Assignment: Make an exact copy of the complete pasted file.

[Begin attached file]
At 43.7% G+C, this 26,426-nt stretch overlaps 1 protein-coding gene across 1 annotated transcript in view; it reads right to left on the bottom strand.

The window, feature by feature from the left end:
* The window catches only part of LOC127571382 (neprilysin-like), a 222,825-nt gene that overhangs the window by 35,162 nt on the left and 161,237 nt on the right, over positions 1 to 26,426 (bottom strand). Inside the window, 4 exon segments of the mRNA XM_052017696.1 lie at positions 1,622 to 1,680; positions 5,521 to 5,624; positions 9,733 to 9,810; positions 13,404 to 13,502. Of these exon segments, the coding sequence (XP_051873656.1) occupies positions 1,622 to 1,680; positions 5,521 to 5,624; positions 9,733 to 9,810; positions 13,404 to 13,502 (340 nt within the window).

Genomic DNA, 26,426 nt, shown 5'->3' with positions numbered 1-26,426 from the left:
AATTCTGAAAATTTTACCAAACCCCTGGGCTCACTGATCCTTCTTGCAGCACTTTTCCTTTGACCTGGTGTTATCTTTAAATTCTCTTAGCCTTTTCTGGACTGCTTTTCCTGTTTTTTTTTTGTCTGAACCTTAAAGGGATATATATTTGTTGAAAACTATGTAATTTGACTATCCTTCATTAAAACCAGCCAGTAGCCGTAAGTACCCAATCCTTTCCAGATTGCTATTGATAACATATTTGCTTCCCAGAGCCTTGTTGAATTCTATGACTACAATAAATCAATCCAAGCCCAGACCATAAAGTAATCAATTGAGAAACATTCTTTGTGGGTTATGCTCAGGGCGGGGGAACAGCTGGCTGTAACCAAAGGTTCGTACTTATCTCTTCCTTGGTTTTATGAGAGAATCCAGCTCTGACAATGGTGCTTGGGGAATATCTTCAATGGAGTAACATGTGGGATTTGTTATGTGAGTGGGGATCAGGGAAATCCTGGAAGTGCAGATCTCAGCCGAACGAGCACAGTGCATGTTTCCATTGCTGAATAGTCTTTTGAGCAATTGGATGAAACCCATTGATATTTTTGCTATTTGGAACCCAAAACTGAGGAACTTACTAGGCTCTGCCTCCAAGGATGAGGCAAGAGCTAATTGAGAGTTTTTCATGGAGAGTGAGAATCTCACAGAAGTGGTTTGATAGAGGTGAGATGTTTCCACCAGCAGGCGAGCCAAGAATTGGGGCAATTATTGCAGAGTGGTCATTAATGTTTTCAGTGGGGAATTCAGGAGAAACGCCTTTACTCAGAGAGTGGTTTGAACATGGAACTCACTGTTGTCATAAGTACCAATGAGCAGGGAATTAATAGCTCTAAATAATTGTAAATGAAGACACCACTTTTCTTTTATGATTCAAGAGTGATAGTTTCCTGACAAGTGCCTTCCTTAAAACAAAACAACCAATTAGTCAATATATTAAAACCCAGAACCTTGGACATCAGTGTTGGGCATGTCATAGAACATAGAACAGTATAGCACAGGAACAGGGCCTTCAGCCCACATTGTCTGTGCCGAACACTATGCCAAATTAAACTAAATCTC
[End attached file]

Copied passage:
At 43.7% G+C, this 26,426-nt stretch overlaps 1 protein-coding gene across 1 annotated transcript in view; it reads right to left on the bottom strand.

The window, feature by feature from the left end:
* The window catches only part of LOC127571382 (neprilysin-like), a 222,825-nt gene that overhangs the window by 35,162 nt on the left and 161,237 nt on the right, over positions 1 to 26,426 (bottom strand). Inside the window, 4 exon segments of the mRNA XM_052017696.1 lie at positions 1,622 to 1,680; positions 5,521 to 5,624; positions 9,733 to 9,810; positions 13,404 to 13,502. Of these exon segments, the coding sequence (XP_051873656.1) occupies positions 1,622 to 1,680; positions 5,521 to 5,624; positions 9,733 to 9,810; positions 13,404 to 13,502 (340 nt within the window).

Genomic DNA, 26,426 nt, shown 5'->3' with positions numbered 1-26,426 from the left:
AATTCTGAAAATTTTACCAAACCCCTGGGCTCACTGATCCTTCTTGCAGCACTTTTCCTTTGACCTGGTGTTATCTTTAAATTCTCTTAGCCTTTTCTGGACTGCTTTTCCTGTTTTTTTTTTGTCTGAACCTTAAAGGGATATATATTTGTTGAAAACTATGTAATTTGACTATCCTTCATTAAAACCAGCCAGTAGCCGTAAGTACCCAATCCTTTCCAGATTGCTATTGATAACATATTTGCTTCCCAGAGCCTTGTTGAATTCTATGACTACAATAAATCAATCCAAGCCCAGACCATAAAGTAATCAATTGAGAAACATTCTTTGTGGGTTATGCTCAGGGCGGGGGAACAGCTGGCTGTAACCAAAGGTTCGTACTTATCTCTTCCTTGGTTTTATGAGAGAATCCAGCTCTGACAATGGTGCTTGGGGAATATCTTCAATGGAGTAACATGTGGGATTTGTTATGTGAGTGGGGATCAGGGAAATCCTGGAAGTGCAGATCTCAGCCGAACGAGCACAGTGCATGTTTCCATTGCTGAATAGTCTTTTGAGCAATTGGATGAAACCCATTGATATTTTTGCTATTTGGAACCCAAAACTGAGGAACTTACTAGGCTCTGCCTCCAAGGATGAGGCAAGAGCTAATTGAGAGTTTTTCATGGAGAGTGAGAATCTCACAGAAGTGGTTTGATAGAGGTGAGATGTTTCCACCAGCAGGCGAGCCAAGAATTGGGGCAATTATTGCAGAGTGGTCATTAATGTTTTCAGTGGGGAATTCAGGAGAAACGCCTTTACTCAGAGAGTGGTTTGAACATGGAACTCACTGTTGTCATAAGTACCAATGAGCAGGGAATTAATAGCTCTAAATAATTGTAAATGAAGACACCACTTTTCTTTTATGATTCAAGAGTGATAGTTTCCTGACAAGTGCCTTCCTTAAAACAAAACAACCAATTAGTCAATATATTAAAACCCAGAACCTTGGACATCAGTGTTGGGCATGTCATAGAACATAGAACAGTATAGCACAGGAACAGGGCCTTCAGCCCACATTGTCTGTGCCGAACACTATGCCAAATTAAACTAAATCTC